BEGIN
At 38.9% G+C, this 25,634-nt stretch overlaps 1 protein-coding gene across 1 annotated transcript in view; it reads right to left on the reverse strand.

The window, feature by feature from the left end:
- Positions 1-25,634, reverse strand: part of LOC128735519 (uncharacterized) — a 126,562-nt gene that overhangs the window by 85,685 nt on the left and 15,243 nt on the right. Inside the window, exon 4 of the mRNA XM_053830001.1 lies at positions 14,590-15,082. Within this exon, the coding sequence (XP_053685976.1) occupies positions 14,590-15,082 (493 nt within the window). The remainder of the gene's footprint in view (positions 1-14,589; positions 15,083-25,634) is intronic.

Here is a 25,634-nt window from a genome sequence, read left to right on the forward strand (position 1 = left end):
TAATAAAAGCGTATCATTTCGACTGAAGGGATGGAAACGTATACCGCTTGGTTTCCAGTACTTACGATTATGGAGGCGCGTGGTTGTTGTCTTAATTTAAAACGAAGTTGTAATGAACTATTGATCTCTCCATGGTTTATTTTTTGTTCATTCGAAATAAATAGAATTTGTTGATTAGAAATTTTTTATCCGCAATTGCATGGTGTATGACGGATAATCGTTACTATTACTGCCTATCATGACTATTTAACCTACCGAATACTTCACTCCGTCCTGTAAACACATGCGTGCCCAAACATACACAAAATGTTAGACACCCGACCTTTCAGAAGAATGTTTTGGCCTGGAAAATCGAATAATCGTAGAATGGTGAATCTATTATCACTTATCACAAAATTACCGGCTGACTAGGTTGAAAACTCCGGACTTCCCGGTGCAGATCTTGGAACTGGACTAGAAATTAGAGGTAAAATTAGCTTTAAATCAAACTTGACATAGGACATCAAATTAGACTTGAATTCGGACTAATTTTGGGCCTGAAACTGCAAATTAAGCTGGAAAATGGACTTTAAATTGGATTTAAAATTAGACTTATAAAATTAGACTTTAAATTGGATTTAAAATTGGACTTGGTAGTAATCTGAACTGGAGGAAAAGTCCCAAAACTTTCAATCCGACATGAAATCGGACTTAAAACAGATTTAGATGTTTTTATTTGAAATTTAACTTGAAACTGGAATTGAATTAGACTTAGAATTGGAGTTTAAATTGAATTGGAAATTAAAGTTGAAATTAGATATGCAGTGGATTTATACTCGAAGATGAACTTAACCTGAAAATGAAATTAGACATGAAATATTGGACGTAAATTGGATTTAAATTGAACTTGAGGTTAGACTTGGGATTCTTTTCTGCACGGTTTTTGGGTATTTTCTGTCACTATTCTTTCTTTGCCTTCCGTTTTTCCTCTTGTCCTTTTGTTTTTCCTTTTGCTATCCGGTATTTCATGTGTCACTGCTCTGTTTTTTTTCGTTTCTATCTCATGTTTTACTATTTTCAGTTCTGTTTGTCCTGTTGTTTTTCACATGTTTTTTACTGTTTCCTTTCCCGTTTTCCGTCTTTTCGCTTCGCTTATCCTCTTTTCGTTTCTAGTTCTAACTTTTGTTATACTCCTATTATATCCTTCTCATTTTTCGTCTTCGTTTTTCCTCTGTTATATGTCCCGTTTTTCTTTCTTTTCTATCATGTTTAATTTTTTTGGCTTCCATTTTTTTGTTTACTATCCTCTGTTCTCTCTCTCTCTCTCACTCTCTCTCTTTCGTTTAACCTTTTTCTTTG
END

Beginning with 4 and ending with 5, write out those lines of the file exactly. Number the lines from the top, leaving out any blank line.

Here is a 25,634-nt window from a genome sequence, read left to right on the forward strand (position 1 = left end):
TAATAAAAGCGTATCATTTCGACTGAAGGGATGGAAACGTATACCGCTTGGTTTCCAGTACTTACGATTATGGAGGCGCGTGGTTGTTGTCTTAATTTAAAACGAAGTTGTAATGAACTATTGATCTCTCCATGGTTTATTTTTTGTTCATTCGAAATAAATAGAATTTGTTGATTAGAAATTTTTTATCCGCAATTGCATGGTGTATGACGGATAATCGTTACTATTACTGCCTATCATGACTATTTAACCTACCGAATACTTCACTCCGTCCTGTAAACACATGCGTGCCCAAACATACACAAAATGTTAGACACCCGACCTTTCAGAAGAATGTTTTGGCCTGGAAAATCGAATAATCGTAGAATGGTGAATCTATTATCACTTATCACAAAATTACCGGCTGACTAGGTTGAAAACTCCGGACTTCCCGGTGCAGATCTTGGAACTGGACTAGAAATTAGAGGTAAAATTAGCTTTAAATCAAACTTGACATAGGACATCAAATTAGACTTGAATTCGGACTAATTTTGGGCCTGAAACTGCAAATTAAGCTGGAAAATGGACTTTAAATTGGATTTAAAATTAGACTTATAAAATTAGACTTTAAATTGGATTTAAAATTGGACTTGGTAGTAATCTGAACTGGAGGAAAAGTCCCAAAACTTTCAATCCGACATGAAATCGGACTTAAAACAGATTTAGATGTTTTTATTTGAAATTTAACTTGAAACTGGAATTGAATTAGACTTAGAATTGGAGTTTAAATTGAATTGGAAATTAAAGTTGAAATTAGATATGCAGTGGATTTATACTCGAAGATGAACTTAACCTGAAAATGAAATTAGACATGAAATATTGGACGTAAATTGGATTTAAATTGAACTTGAGGTTAGACTTGGGATTCTTTTCTGCACGGTTTTTGGGTATTTTCTGTCACTATTCTTTCTTTGCCTTCCGTTTTTCCTCTTGTCCTTTTGTTTTTCCTTTTGCTATCCGGTATTTCATGTGTCACTGCTCTGTTTTTTTTCGTTTCTATCTCATGTTTTACTATTTTCAGTTCTGTTTGTCCTGTTGTTTTTCACATGTTTTTTACTGTTTCCTTTCCCGTTTTCCGTCTTTTCGCTTCGCTTATCCTCTTTTCGTTTCTAGTTCTAACTTTTGTTATACTCCTATTATATCCTTCTCATTTTTCGTCTTCGTTTTTCCTCTGTTATATGTCCCGTTTTTCTTTCTTTTCTATCATGTTTAATTTTTTTGGCTTCCATTTTTTTGTTTACTATCCTCTGTTCTCTCTCTCTCTCTCACTCTCTCTCTTTCGTTTAACCTTTTTCTTTG